Swarup Bose, Founder and CEO, Celcius, is a seasoned professional, with over 16 years of experience in Cold chain logistics. He is passionate about digitizing the cold chain in India and envisions Celcius as the nation’s biggest network of cold chain vehicles and warehouses that can cater to the smallest businesses in the remotest cities.
The Indian dairy sector currently accounts for 23% of global milk production, and is one of the largest, globally. Over the past decade the sector has grown from 146.32 million tonnes in 2014-15 to 209.96 million tonnes in 2020-21, registering a CAGR of 6.2 percent, while contributing 5% to the national economy and directly supporting more than 8 crore farmers. However, the sector has its own challenges.
Currently, 60% surplus milk is being handled by the unorganised sector (milkmen), while the remaining 40% is procured by the organised sector comprising dairy co-operatives and private companies. This is in stark difference to the developed countries, where up to 90% surplus milk is handled through the organised sector. Due to being unorganised, the sector has been slow on tech adoption which has been affecting the quality and quantity of milk, and amounting to a lot of wastage.
According to a report by the Chambers of Commerce and Industry of India (Assocham) and MRSS, about 3% of the milk produced (roughly 6.3 million tonnes) is wasted annually. The volume of wastage, coupled with an increasing demand for dairy products, may hamper India’s plan to produce about 300 million tonnes of milk by 2024 and become one of the largest dairy exporters in the world.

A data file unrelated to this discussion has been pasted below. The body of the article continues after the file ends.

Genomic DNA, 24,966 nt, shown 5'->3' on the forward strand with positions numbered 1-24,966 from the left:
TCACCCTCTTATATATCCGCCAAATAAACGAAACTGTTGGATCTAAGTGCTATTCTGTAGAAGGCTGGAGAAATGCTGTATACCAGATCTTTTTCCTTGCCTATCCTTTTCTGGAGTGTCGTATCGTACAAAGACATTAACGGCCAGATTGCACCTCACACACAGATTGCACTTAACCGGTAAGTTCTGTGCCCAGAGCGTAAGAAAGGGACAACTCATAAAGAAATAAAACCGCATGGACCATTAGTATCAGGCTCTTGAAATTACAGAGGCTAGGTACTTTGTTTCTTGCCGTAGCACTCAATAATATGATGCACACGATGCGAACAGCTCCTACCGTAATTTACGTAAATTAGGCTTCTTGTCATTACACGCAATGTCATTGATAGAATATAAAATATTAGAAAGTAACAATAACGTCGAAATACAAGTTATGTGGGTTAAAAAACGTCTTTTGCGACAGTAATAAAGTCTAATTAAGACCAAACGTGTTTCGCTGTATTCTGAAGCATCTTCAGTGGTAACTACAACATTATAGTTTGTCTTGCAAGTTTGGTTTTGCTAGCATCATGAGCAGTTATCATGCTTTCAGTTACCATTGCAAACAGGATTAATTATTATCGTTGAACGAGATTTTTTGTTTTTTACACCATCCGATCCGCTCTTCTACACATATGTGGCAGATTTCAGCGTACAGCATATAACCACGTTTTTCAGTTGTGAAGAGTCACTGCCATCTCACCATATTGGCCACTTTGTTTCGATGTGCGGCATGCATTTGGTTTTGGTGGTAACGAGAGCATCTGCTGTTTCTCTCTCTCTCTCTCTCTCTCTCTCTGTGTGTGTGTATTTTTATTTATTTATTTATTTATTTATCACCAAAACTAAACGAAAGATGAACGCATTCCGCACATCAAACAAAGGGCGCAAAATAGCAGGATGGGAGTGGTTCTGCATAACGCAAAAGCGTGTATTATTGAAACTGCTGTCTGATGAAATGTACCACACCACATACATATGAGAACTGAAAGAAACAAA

One of the key areas for handling wastage and ensuring consistent quality of milk and milk products, is access to a sophisticated, tech enabled cold supply chain. With unprecedented rise in summer temperatures and the unpredictable weather changes across various parts of the country, the need for a robust cold supply chain with effective and seamless temperature control, is the need of the hour. Some of the key challenges that are impacting the sector and can be solved through an effective, tech enabled cold supply chain infrastructure include:
Lack of immediate cold storage solution:
Considering the unorganised nature of the sector, milk producers and farmers are largely forced to distribute the milk immediately or sell it to co-operatives as they do not have access to cold storage solutions. Most of the time, they are dependent on co-operatives to buy it at meagre prices or to helplessly see it go to waste.
Inconsistent storage and transportation temperatures:
Even after the milk and dairy products are sold off, the distribution channel is seldom seamless and the products are subjected to varying temperatures, as they change hands.